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Bachelor of Health Science
Southern Institute of Technology
The curriculum offers a theoretical foundation of health sciences,
movement science and social sciences. This programme provides
students with knowledge, skills, and professional practice competencies
to work as therapeutic recreation specialists in a variety of human
service, recreation and leisure settings.
The study of ‘TR’ is relatively new in New Zealand. TR specialists work
with people of all ages who may have an illness, disability, addiction, or
Specialists develop individual or group plans using leisure and
recreation to help clients improve their functioning and independence,
as well as to reduce the effects of illness or disability.
The degree was developed by EIT (Hawkes Bay) in
1997/98, who gained NZQA approval to offer the degree
SIT purchased the programme from EIT, gaining
accreditation to offer the degree from 2001.
The degree is school managed and delivered by the
Health and Humanities faculty.
Summary of Degree Programme
The degree is designed to enable the TR graduate to develop expertise in
recreation practice and to apply skills of research, programme evaluation, and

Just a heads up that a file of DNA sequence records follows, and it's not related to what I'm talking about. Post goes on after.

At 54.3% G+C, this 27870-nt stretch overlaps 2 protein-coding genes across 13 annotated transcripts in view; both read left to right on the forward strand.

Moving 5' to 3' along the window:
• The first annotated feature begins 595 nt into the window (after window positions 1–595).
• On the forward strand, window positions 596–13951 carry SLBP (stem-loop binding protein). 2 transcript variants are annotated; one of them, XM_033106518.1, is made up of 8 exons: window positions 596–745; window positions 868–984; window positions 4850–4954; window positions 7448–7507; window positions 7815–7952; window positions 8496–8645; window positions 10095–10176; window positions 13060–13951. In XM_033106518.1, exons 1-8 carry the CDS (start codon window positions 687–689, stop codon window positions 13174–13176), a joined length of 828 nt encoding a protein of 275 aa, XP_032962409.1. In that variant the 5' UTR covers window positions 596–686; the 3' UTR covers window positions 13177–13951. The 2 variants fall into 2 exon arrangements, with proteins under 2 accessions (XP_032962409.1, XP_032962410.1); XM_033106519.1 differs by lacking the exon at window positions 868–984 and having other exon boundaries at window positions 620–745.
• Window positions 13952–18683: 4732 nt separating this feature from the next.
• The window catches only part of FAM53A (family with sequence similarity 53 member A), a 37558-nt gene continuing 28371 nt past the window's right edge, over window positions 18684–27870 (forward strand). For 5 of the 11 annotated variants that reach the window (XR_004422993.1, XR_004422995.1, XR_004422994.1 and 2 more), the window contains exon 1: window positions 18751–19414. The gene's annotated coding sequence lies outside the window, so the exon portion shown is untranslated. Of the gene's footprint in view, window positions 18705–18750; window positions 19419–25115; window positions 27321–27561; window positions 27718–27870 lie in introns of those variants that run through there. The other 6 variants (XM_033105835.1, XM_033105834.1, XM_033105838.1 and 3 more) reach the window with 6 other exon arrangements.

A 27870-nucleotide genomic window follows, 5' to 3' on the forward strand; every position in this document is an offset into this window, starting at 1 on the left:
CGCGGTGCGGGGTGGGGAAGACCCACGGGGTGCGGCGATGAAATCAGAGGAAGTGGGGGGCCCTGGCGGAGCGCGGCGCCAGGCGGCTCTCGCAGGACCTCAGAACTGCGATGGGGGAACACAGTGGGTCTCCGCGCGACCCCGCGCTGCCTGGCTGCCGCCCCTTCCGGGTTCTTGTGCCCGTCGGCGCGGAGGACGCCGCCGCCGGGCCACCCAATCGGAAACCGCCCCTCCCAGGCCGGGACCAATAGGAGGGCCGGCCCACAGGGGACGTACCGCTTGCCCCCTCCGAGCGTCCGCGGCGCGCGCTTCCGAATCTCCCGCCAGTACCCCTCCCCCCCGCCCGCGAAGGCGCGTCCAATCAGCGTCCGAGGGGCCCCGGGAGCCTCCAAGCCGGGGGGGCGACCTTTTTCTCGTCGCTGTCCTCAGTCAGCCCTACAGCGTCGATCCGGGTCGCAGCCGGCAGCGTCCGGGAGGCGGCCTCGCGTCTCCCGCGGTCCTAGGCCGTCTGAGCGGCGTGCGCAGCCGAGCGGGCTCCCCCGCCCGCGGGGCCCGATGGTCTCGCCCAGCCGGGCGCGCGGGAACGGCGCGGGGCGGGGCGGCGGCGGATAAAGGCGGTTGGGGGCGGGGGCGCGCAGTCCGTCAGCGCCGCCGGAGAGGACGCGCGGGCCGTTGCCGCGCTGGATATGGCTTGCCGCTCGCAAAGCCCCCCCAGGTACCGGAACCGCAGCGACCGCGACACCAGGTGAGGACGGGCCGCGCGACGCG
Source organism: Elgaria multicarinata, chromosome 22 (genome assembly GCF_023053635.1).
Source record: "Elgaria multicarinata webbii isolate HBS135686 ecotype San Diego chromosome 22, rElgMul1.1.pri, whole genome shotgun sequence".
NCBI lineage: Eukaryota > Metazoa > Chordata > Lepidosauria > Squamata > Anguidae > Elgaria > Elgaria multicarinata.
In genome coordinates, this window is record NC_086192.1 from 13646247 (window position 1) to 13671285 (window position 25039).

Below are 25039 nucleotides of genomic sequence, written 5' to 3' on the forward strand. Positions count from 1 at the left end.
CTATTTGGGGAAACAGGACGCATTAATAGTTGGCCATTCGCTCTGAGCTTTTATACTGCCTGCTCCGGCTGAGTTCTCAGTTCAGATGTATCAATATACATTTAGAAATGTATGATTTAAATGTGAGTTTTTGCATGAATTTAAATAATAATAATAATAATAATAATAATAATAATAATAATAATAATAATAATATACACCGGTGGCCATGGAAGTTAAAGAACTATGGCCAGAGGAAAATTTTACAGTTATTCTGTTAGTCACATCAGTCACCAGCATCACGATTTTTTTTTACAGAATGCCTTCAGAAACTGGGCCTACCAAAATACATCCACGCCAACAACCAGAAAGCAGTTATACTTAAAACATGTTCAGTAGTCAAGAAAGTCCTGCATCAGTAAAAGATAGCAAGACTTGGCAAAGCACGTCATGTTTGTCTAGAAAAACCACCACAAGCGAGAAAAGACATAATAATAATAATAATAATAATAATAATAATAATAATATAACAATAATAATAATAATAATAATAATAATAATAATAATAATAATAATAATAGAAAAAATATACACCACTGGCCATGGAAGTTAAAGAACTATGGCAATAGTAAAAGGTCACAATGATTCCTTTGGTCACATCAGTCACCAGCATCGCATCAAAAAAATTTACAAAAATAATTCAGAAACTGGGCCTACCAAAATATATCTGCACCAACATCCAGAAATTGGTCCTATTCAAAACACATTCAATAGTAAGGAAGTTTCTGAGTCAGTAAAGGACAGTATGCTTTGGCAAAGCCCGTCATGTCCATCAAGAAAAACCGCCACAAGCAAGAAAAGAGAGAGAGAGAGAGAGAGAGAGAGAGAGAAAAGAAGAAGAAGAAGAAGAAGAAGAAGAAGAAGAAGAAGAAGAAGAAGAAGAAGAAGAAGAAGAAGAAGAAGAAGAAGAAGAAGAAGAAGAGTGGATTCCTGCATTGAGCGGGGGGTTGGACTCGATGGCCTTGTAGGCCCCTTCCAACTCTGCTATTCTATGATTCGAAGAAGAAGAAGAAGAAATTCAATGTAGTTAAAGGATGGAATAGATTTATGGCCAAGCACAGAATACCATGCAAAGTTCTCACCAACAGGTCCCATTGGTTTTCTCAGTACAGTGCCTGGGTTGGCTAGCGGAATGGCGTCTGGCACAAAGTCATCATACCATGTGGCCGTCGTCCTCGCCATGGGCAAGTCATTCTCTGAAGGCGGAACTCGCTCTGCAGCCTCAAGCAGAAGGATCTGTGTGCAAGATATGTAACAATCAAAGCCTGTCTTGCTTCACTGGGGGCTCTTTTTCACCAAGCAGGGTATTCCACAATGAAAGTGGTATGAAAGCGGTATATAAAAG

Designed to prepare graduates for professional careers within the health sector.
‘TR’ is an allied health profession involved in the care of patients/clients with a
variety of diagnoses and functional limitations, and has applications beyond..
The TR practitioner provides services which include assessment/diagnosis,
treatment, rehabilitation, remediation, education and recreation participation to
promote changes in the client/patients physical, cognitive, social, emotional and
Generic components involve Communications; Human Development; Applied
Anatomy and Physiology. Specialised topics include Foundations of TR;
Movement and Integrated Sciences; Abnormal Behavior; Programme Planning
(See ‘Menu’ for complete schedule)
1) To provide students with a sound base of theoretical and practical skills appropriate to
employment in the field of study, and to further specialised vocational training
2) To offer a programme that meets the actual and projected needs of the industry sector, both
locally, nationally and internationally
3) To be flexible enough to adapt to changing industry sector needs
4) To provide an identifiable pathway to further educational opportunities
5) To offer a curriculum that has been developed in consultation with the community and
6) To set programme entry standards that will promote commitment from intending students,
and lead to competent, multi-skilled graduates
7) To provide assessment measures commensurate with the level of study, and to incorporate
provision for recognition for prior learning where appropriate
8) To establish moderation procedures that will ensure consistency and maintenance of required
9) To provide teaching material and a range of delivery approaches and styles, that will
stimulate students to think critically and to evaluate at all stages of the programme
That in a changing national and international health sector, there is a
demonstrable need for skilled practitioners in the TR field.
That future development in TR and related health fields is likely to be ongoing;